When I first came to Singapore in 1992 there was only one other practice here that was established in 1978. However within a few months after I set up my practice, a business man from Hong Kong established a large chiropractic office with state of the art equipment. He hired several associates from the USA and Australia and a complete management team to run this big clinic.  Within a short time, this clinic commenced a very aggressive fax marketing campaign; something that was never done in Singapore before.  Tens of thousands of people throughout the country received advertising about their clinic.  This campaign not only brought awareness of chiropractic to many Singaporean citizens but government officials as well.  Unfortunately these faxes also riled the medical community as at that time all registered health care practitioners were prohibited from doing any advertising of their services. This single event had a huge impact upon the fledgling chiropractic profession and set the tone for its future development.

The Chiropractic Association (Singapore) was a small organization back then with only a hand full of members.  As a group we decided to follow the current advertising standards of the medical profession so we were also at odds with this fax campaign.  We tried to communicate with this clinic though the associates of the practice were prohibited by their management to discuss their policies as well as to join our association. This was the first major division in our profession in Singapore.  We now had two groups of chiropractors, members and non-members. During the next few years, several Singaporeans returned from their chiropractic education abroad and there was a slow but steady growth of the profession. Almost all of these practitioners became association members.

However in the late 90’s things were about to change as many practices were set up by non-Singaporeans chiropractors with the goal of bringing chiropractic to the mass market.  They set up booths in shopping malls with the intent of doing education and screenings in order to sell big packages of treatment. This type of promotion was never done in Singapore before and once again caused uproar in the health care community.  Several Orthopedic specialists and general practitioners who I knew called me and asked what is going on with your profession?  They were now getting people in their offices for second opinions asking them about subluxations and why they needed 50-100 treatments over the year. This of course was totally foreign to the medical community and caused them to think much differently about our profession. Unfortunately these practices became the dominate face of chiropractic in Singapore.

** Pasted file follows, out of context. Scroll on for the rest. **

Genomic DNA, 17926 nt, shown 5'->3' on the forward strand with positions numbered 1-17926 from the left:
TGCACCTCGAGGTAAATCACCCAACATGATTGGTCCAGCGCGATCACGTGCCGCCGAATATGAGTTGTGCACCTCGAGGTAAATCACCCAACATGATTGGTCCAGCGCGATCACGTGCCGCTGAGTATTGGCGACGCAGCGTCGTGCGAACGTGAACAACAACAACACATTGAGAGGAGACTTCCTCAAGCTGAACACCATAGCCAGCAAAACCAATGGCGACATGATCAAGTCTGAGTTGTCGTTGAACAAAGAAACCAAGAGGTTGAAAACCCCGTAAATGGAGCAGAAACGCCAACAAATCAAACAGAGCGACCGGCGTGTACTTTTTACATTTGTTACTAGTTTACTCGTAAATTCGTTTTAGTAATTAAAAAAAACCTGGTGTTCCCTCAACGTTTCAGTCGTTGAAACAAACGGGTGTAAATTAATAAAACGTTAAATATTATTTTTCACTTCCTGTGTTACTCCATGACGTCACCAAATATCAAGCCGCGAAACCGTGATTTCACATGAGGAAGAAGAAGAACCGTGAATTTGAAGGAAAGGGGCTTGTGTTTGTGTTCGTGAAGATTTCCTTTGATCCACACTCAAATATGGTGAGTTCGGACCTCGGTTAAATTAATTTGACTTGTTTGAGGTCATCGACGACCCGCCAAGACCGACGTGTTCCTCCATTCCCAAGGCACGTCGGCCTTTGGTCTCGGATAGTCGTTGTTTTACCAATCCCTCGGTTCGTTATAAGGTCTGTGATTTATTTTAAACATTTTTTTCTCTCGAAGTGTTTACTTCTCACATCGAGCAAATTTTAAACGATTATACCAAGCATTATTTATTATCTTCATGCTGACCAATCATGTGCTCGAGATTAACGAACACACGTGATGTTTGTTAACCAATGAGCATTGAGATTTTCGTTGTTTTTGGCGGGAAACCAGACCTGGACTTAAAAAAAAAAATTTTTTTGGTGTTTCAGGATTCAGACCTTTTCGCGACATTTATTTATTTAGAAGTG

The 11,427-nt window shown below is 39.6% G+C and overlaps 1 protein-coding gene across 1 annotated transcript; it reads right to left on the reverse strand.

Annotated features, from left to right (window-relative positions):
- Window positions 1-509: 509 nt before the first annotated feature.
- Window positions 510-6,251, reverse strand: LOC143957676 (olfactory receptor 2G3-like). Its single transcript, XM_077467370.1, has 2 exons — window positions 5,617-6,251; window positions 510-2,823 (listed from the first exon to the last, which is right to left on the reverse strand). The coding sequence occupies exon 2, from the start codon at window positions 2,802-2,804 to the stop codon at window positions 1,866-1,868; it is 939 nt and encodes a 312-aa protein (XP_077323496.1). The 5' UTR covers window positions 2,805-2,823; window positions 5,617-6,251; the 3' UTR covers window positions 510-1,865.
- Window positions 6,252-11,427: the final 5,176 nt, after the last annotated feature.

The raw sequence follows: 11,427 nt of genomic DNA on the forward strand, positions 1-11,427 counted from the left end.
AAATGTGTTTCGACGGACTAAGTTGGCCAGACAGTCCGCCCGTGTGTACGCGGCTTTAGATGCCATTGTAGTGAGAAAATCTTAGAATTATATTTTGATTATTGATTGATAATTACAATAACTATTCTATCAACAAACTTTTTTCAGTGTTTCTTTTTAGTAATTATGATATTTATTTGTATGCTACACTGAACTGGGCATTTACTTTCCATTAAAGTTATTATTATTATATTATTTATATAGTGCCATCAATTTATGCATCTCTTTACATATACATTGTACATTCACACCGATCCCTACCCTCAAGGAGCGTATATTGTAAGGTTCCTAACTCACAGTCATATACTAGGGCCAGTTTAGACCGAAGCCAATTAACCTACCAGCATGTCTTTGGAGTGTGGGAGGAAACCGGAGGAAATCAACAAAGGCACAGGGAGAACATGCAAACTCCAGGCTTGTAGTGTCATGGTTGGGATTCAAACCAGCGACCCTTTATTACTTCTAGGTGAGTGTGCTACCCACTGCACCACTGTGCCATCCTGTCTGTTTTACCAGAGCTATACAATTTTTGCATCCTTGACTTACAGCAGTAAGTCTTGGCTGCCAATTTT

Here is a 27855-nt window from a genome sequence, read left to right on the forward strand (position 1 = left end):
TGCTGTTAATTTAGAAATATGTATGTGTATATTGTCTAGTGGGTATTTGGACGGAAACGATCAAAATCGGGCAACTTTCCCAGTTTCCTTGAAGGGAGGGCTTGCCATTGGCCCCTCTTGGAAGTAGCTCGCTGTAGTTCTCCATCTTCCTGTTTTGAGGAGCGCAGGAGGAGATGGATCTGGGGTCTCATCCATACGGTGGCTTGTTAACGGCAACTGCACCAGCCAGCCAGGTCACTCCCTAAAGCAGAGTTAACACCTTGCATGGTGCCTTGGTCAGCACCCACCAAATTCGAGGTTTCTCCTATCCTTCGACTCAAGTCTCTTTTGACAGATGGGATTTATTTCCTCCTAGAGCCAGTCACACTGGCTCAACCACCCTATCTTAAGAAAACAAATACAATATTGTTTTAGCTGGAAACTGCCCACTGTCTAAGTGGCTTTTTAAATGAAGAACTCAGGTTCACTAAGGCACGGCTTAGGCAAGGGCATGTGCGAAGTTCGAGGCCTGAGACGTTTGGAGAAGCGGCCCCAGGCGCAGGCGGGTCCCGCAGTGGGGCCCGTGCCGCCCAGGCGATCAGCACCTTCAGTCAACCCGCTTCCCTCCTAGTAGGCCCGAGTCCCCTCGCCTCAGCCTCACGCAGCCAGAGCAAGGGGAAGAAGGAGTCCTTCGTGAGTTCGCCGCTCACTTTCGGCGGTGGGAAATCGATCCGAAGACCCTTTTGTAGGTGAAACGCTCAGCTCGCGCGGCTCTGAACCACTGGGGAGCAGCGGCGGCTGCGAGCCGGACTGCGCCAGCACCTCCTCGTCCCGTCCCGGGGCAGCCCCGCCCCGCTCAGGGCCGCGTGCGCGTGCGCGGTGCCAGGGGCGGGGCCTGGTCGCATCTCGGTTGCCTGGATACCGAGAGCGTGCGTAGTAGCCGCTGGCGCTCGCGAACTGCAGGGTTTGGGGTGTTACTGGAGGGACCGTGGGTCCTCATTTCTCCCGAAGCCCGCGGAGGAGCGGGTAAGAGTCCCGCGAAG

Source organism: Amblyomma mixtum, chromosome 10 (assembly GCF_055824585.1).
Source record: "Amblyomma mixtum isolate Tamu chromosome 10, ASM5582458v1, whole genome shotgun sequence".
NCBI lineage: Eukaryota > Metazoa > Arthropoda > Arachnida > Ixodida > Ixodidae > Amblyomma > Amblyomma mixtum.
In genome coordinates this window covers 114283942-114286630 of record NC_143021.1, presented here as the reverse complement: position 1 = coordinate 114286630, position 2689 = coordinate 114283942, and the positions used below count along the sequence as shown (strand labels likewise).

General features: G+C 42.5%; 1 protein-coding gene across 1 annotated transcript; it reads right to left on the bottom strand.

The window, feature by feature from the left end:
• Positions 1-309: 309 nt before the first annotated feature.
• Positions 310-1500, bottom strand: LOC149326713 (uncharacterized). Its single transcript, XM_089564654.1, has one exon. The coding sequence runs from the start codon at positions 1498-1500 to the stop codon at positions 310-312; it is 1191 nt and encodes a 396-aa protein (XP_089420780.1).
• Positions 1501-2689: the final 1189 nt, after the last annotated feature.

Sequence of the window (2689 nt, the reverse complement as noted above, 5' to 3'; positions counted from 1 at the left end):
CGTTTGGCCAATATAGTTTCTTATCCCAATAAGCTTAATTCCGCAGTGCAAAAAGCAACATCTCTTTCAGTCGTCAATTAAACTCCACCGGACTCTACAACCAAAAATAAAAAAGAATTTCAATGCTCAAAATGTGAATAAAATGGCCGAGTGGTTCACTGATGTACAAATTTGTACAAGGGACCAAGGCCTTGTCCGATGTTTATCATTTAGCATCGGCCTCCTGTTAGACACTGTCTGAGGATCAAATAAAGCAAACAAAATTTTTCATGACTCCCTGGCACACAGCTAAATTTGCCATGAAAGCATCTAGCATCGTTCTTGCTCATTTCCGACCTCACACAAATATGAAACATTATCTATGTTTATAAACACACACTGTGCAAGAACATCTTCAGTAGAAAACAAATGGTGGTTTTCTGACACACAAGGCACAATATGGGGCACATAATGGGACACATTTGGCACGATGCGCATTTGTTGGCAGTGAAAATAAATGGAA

By 2005 the chiropractic profession was in rapid expansion as several practices set up branch offices throughout the country and hired many foreign chiropractors, primarily from the USA and Australia.  With the growing population of practitioners, the association felt the need to bring as many of them in to our group as possible and hosted meetings open to all.  However after several meeting it was apparent   that philosophical differences regarding things such as mall screenings and the sale of big packages were too great to reconcile with many of these practitioners. It was at this point that we decided that a revision of our code of ethics and practice was needed to address many of these practice issues.  In 2006, we engaged a consultant from UK, Dr. Richard Brown, an expert in standards of practice, to assist us by mediating a one-week series of workshops that were open to all chiropractors in Singapore.

Based on Dr. Brown’s recommendations and additional meetings of the association over a one year period, a revision of the Self-Regulation Document was ratified by the membership in December 2007. As a consequence, many qualified chiropractors that fulfilled our educational requirements, were not eligible for membership due to their business practices.  This greatly reduced that membership numbers of the association and in fact the non-members greatly out- numbered the members.

Unfortunately this is still the case as membership in the association is voluntary.  Over the years we have met with the government regarding the regulation of chiropractic in Singapore.  They have told us to try and self-regulate though they have never given our association regulatory power nor make it mandatory for practitioners to join.  In addition the government continues to issue work passes to foreign chiropractors with little check of their background.  Chiropractic continues to grow un-regulated to this present day and business practices by some chiropractors that would be considered illegal or unethical still exist in Singapore.